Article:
Extending this line of argument, we can see what is so crucial about what Deane identifies as the distinctive Irish contribution to republican theory. Pocock’s argument suggests that classic republicanism, which initially opposed the medieval Catholic conception of Empire, converges over time, though the secularisation of history as progress, with the imperial ideology of modern colonial capitalism. The apocalyptic vision of the redemptive in time gets secularised as the progressive role of modernisation or ‑ in the terms used by the nineteenth century British state ‑ “improvement”. From the perspective of the Irish as colonial subjects, that serially apocalyptic history represents not redemption but destruction, not the advent of justice but their reduction to bare life excluded from the purview of law and rights. The serial apocalypse that is Irish history is not a series of instantiations of the realm of justice, but a series of ends of worlds that make way for the relentless establishment of the imperial state and its institutions.
But what remains of republican hopes when the apocalypse does not prefigure the advent of a new heaven and a new earth, but spells the end of the world without any prospect of redemption? The Irish experience, according to Deane, is that of those perpetually at risk, at the least, of being reduced to bare life, of which the twin conditions of famine and political imprisonment, the apocalypse and the state of emergency, are correlative instances. For them, as for Walter Benjamin’s oppressed, “the state of emergency in which we live is not the exception but the rule”. Deane’s reading of the evolution of Irish republicanism presents a radical challenge to the Atlantic traditions of republican thinking and to the assumptions of independent subjecthood and universal equivalence that had subtended it. The apocalypse that prepared the ground for what Deane understands as the specific Irish modification of that theory was shockingly destructive of precisely what its classic form was designed to further and safeguard: on the one hand, the propertied individual; on the other, the capacity of that individual to realise “his” potentials through civic engagement.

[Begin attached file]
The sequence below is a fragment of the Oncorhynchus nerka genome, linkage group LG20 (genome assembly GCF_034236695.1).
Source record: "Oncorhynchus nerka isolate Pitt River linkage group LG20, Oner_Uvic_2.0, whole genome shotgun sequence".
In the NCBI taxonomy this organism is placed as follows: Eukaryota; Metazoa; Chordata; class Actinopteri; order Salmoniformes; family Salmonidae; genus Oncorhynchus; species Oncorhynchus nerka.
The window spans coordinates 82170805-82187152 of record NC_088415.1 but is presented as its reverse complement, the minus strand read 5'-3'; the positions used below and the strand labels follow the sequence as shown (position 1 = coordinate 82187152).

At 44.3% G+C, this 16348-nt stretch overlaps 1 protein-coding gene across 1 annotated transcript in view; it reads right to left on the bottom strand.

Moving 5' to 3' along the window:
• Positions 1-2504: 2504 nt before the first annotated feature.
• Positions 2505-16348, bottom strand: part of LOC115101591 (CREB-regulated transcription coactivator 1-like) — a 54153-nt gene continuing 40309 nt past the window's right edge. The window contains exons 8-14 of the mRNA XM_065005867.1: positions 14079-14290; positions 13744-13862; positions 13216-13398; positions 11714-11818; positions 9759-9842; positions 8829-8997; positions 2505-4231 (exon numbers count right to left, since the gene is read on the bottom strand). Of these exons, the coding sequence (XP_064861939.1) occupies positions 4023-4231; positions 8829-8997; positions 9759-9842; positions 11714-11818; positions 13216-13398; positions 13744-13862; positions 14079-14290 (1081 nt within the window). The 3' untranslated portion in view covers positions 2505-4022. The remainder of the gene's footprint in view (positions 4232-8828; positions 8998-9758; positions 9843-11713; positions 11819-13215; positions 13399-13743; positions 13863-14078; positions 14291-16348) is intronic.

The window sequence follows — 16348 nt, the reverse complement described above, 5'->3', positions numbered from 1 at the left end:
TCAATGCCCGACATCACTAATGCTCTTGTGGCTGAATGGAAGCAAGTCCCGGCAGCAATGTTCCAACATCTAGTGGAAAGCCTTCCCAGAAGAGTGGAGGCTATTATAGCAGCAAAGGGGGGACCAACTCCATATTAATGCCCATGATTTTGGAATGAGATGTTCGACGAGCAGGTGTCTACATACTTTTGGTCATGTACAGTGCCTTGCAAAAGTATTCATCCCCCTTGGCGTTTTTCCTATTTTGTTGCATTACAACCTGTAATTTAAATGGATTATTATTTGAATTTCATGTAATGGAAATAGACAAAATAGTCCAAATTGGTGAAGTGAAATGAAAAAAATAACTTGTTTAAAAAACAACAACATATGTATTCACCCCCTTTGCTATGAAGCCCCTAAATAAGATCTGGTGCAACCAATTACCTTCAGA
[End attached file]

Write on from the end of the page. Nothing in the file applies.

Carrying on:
The Famine, during which Lalor formulated his revolutionary principles, was an apocalyptic event that destroyed both the legitimacy of property ‑ whose necessary obverse is radical dispossession ‑ and the potentialities of the Irish, whom it left in the numbed and destitute state of bare life. Colonial capitalism, to which the Famine opened wide the door in Ireland, is nothing if not the destruction of potential. Neoliberalism, for which colonial capitalism furnished the model and, in the globalisation of accumulation, the conditions of possibility, is no less destructive of social formations that offer other ways of imagining life in common. If the republic is to be thought again, and to realise the alternative possibilities that, despite everything, still persist in Ireland, Deane argued, it must be thought from outside or beyond all the assumptions that inform the state and its conception of justice and its goods: